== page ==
PASOK woos migrants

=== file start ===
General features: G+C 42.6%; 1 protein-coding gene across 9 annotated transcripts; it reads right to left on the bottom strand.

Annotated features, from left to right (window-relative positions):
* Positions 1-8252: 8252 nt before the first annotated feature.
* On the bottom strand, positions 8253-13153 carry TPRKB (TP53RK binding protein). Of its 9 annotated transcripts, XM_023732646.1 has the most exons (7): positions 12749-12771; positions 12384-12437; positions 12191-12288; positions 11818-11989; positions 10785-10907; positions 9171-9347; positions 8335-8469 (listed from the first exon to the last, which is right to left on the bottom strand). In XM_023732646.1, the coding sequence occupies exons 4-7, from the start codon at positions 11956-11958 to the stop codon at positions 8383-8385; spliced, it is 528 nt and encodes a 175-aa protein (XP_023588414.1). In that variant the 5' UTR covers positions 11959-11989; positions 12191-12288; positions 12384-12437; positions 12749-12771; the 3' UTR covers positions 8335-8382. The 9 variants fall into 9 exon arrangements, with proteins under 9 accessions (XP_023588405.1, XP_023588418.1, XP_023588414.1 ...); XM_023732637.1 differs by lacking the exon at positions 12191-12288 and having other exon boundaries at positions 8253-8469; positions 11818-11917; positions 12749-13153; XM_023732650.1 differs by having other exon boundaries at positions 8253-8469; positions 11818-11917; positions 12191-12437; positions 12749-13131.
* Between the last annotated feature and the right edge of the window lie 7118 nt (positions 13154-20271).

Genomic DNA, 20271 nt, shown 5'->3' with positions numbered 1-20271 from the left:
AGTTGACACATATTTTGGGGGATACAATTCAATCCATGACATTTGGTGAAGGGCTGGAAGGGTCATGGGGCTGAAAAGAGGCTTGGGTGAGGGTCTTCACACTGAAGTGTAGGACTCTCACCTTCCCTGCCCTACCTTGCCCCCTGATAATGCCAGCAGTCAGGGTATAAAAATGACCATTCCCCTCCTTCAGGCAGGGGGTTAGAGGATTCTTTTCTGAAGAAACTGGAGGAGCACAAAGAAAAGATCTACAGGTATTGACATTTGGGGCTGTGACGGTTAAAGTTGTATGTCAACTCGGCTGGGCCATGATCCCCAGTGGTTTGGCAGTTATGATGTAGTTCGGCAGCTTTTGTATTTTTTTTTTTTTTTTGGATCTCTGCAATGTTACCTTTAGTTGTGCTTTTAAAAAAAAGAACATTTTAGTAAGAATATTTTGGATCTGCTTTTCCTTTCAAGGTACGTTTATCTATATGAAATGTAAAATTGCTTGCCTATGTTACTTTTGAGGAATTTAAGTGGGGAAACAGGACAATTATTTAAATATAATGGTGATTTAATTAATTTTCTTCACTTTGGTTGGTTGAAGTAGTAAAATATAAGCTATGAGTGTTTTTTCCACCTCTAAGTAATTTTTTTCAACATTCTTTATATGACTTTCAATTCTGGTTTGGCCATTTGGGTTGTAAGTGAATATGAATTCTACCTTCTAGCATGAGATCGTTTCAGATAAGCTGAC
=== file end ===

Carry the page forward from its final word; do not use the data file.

Of all of George Papandreou’s initiatives to remake PASOK, few have been as clear as his overture to the country’s immigrant population. In a fresh display of solidarity with foreign minorities, the Socialist party yesterday stressed the need to integrate migrants into Greek society and laid out PASOK’s proposals to that end. In view of the Socialist party congress, ultimately (after three deferments) set to take place on March 3, PASOK recently announced that migrants will have the right to be enrolled as party members and be eligible to be congress delegates. PASOK cadres hope the congress will put an end to a long period of ideological confusion and ambiguity that has prevented the party from capitalizing on the government’s blunders such as the cotton farmers’ standoff and the self-imposed deficit revision. In a briefing with foreign journalists yesterday, PASOK’s General Secretary Michalis Chrysochoidis said that successful integration can only be achieved if minorities feel they are on an equal footing with mainstream society, adding that politics has to adapt to the changing anatomy of Greek society. «Needs are changing and therefore policies must change,» he said. The number of immigrants in Greece has almost quintupled over the past 15 years. About one million immigrants live in the country today, in some places making up as much as a quarter of the population. However, some 400,000 migrants remain illegal, prompting the government to launch a fresh drive to award them legal status. Results are pending. The Socialist governments have often come under fire for failing to take measures against the unchecked influx of illegal migrants following the collapse of the communist states in the early ’90s. Integration should be a two-way process involving the immigrants’ active participation, the former public order minister said, echoing Papandreou’s pet mantra about «participatory democracy.» «There can be no dialogue about migrants without their participation,» Chrysochoidis said. Introducing more legislation simply won’t do on its own. «Rather, we must mobilize society as a whole,» he added. «We are not bringing this [migrants’ participation] as a gift; it is something we want to discuss,» he said. Although Greece styles itself as a self-confident, open-minded society, it has only grudgingly accepted its status as an immigrant society. The lingering controversy over plans to construct an Islamic center in Attica, long resisted by local communities and the Church, shows the public feels uncomfortable with the large numbers of immigrants – especially non-Christians. Chrysochoidis admitted that public prejudice could take its toll on the Socialist party, but politicians ought to be up to the task. «Parties must take initiatives, not passively absorb the news,» he said. Papandreou’s aim to fashion his party along more inclusive, pluralist lines appears to be out of tune with a society that is growing more conservative. According to a study released late last year, 54 percent of migrants felt that Greeks do not want them to settle here while 63 percent believed the state does not help them integrate into society. Many foreigners who have legally entered the country complain that the state bureaucracy does not implement rules that are already in place. As a result, hundreds of thousands of people who have submitted their applications for work and residence permits are still waiting to have them processed. Until this is done, these people cannot even leave the country. Middle of the road Asked whether Greece should aim to assimilate migrants or opt for a multicultural model, Chrysochoidis pointed at a middle-of-the-road approach: «We should not oblige people (to assimilate). It’s better to provide them (with different options) and let them decide.» Champions of multiculturalism defend this as being more responsive to difference and charge pro-assimilation policies of connoting a sense of racial superiority. However, a recent upsurge of racist violence carried out by migrants in European nations, notably in the Netherlands, has fanned criticism of multiculturalism with immigrants blamed for free-riding on a model that they come to reject. Chrysochoidis said that empowering migrants to participate in PASOK’s coming congress was in line with European Union calls for a more active migrant role in public life. In its November report on immigration in Greece, the Council of Europe suggested that Greek authorities give foreigners who have settled in the country the right to vote and stand for office in local government. On Sunday, PASOK will host a Day of National Dialogue on Migration, part of a public awareness campaign on these issues.

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